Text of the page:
What are the five levels of self-driving for SAE?

According to PC Magazine, autonomous vehicles are “computer-controlled cars that drive themselves.” In other words, drivers are never required to take control; instead, sensors and software control, navigate, and operate the car. According to ABI Research, there will be around 8 million autonomous or semi-autonomous vehicles on the road by 2025. But before they can touch the road, self-driving vehicles must first graduate through six layers of driver aid technology.

The word “autonomous” may not be the ideal phrase for self-driving capabilities, as it implies that the vehicle is “self-aware” and able to make decisions on its own. Consider it as if you asked your automobile to transport you to work, but it decided that you would be better off at the beach. The Society of Automotive Engineers (SAE) uses the term “automatic” instead, which indicates that the vehicle must follow the driver’s or passenger’s commands, even if they are simple. Regardless of the criteria, self-driving vehicles are categorized by autonomy levels ranging from 0 (I’m simply a regular car) to 5 (I don’t require you to drive) The summary is as follows:

SAE Level 0: No automation

Even if equipped with warning and intervention systems, such as obstacle avoidance and emergency braking systems, the driver is in complete control of the vehicle at all times. There are no extra features, simply a standard cruise control to aid in long-distance driving and reduce the chance of a speeding penalty due to a heavy foot. These enhanced driver safety technologies are omitted from the automated categorical system since they do not conduct part or all of the DDT (Dynamic Driving Task) on a sustained basis; rather, they intervene briefly in potentially hazardous situations.

SAE Level 1: Driver assistance

Level 1 autonomy and safety is the most basic level, in which a single part of the driving process is taken over using data from sensors and cameras, but the driver is still in command. Here, adaptive cruise control and lane-keep assist technology are available to combat driver weariness. Adaptive cruise control will maintain a safe distance between you and the car in front of you by applying automated braking when traffic slows and resuming speed when traffic clears. Lane maintain assist may also be included and will aid steer the car back into its lane if it begins to swerve out of it. Mercedes-Benz developed these technology in the late 1990s with its radar-managed cruise control, while Honda introduced lane-keep assist on the 2008 Legend. These were the initial steps towards the creation of an autonomous car.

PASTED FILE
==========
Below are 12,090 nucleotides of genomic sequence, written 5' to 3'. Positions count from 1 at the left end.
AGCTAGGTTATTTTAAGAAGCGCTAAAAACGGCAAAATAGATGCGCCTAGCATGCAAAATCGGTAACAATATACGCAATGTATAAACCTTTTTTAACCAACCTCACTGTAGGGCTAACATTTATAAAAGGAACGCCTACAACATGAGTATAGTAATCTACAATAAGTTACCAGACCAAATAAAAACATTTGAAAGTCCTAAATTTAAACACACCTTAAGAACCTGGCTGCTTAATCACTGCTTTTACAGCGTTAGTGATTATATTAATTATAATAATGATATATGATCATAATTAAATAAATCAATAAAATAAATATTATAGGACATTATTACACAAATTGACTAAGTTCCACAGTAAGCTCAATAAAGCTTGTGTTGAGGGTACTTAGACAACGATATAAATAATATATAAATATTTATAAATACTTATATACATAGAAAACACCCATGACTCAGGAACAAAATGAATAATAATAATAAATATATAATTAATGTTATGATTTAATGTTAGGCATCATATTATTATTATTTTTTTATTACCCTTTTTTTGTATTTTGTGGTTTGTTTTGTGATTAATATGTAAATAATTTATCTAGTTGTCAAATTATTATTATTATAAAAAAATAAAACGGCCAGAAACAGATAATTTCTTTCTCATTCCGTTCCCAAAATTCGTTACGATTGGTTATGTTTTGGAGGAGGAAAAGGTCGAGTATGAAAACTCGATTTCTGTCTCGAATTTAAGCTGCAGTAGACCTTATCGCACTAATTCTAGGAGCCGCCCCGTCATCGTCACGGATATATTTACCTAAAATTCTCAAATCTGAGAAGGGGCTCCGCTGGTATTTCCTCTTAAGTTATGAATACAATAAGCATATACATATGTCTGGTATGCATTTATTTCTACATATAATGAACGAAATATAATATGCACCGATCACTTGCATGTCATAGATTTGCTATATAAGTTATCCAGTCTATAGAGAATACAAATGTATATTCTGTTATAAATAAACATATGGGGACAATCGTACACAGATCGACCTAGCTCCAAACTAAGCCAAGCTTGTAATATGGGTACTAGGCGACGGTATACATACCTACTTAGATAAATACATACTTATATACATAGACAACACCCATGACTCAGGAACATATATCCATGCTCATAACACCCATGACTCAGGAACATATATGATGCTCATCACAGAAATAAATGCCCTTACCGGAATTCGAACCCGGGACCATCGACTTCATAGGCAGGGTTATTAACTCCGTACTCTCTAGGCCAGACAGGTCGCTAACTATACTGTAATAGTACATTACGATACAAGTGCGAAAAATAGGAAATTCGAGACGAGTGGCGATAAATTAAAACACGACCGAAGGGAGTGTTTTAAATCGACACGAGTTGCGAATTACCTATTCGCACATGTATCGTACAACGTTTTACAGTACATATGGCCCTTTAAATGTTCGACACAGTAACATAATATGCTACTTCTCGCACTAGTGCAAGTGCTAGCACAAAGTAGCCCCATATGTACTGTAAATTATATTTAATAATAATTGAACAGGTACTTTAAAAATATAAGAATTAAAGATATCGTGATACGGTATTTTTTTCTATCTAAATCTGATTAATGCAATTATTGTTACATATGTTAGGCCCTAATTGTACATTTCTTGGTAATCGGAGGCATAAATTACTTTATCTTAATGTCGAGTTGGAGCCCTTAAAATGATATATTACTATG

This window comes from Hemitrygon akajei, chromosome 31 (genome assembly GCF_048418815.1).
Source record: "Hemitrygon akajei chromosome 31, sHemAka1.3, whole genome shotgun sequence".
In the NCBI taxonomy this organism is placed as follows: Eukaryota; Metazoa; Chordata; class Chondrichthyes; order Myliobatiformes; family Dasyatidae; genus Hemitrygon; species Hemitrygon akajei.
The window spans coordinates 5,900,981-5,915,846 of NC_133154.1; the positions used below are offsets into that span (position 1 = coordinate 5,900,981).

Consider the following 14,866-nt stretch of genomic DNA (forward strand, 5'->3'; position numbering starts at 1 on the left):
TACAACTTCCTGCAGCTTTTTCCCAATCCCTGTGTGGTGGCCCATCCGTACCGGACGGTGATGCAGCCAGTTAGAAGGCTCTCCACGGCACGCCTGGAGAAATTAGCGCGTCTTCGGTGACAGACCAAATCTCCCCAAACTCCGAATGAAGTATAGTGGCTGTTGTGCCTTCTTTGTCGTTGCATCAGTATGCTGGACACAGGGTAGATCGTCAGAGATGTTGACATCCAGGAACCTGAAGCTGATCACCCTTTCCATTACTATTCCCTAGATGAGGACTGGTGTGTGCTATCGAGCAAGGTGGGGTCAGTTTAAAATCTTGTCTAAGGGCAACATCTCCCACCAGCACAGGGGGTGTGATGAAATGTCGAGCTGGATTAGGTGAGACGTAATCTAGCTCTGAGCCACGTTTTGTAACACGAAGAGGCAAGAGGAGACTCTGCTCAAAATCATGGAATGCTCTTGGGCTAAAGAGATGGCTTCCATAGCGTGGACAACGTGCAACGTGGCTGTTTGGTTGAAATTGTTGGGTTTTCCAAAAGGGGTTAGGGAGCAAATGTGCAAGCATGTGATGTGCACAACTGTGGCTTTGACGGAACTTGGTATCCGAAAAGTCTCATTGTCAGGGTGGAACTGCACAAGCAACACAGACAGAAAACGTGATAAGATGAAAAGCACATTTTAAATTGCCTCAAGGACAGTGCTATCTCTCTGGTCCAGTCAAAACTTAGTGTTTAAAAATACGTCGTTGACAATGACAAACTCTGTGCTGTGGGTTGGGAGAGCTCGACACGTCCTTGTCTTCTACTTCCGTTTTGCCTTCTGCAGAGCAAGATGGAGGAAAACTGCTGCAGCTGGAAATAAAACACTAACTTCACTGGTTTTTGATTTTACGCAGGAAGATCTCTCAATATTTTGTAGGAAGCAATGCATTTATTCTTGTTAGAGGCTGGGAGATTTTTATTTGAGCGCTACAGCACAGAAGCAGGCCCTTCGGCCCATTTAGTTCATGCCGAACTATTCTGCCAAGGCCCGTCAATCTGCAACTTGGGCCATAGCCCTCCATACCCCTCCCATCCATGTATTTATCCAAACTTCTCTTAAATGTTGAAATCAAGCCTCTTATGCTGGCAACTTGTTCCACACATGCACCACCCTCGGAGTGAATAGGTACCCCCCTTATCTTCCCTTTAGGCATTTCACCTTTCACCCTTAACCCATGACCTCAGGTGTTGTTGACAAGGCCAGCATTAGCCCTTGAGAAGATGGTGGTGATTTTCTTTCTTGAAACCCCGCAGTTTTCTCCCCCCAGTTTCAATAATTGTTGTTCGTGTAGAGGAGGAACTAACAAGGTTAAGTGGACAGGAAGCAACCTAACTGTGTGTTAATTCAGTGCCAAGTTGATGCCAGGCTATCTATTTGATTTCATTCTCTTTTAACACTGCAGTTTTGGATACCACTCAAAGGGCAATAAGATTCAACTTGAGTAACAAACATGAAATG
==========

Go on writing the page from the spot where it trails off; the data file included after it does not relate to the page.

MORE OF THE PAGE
SAE Level 2: Partial automation

At this level, things get more engaging. Even though the driver must have their hands on the wheel and be prepared to take control at any time, level 2 automation can aid with basic duties. The driver must still execute tactical moves, such as responding to traffic signals, changing lanes, and scanning for potential dangers. Typically, vehicles at this category are equipped with advanced driver assistance systems (ADAS) that can assume control of steering, acceleration, and braking in certain situations. These systems are advantageous in stop-and-go traffic situations because they maintain a safe space between you and the vehicle in front of you while also assisting with steering by centering the vehicle within the lane. Examples of Level 2 autonomous capabilities include Tesla Autopilot, Volvo Pilot Assist, and Audi Traffic Jam Assist.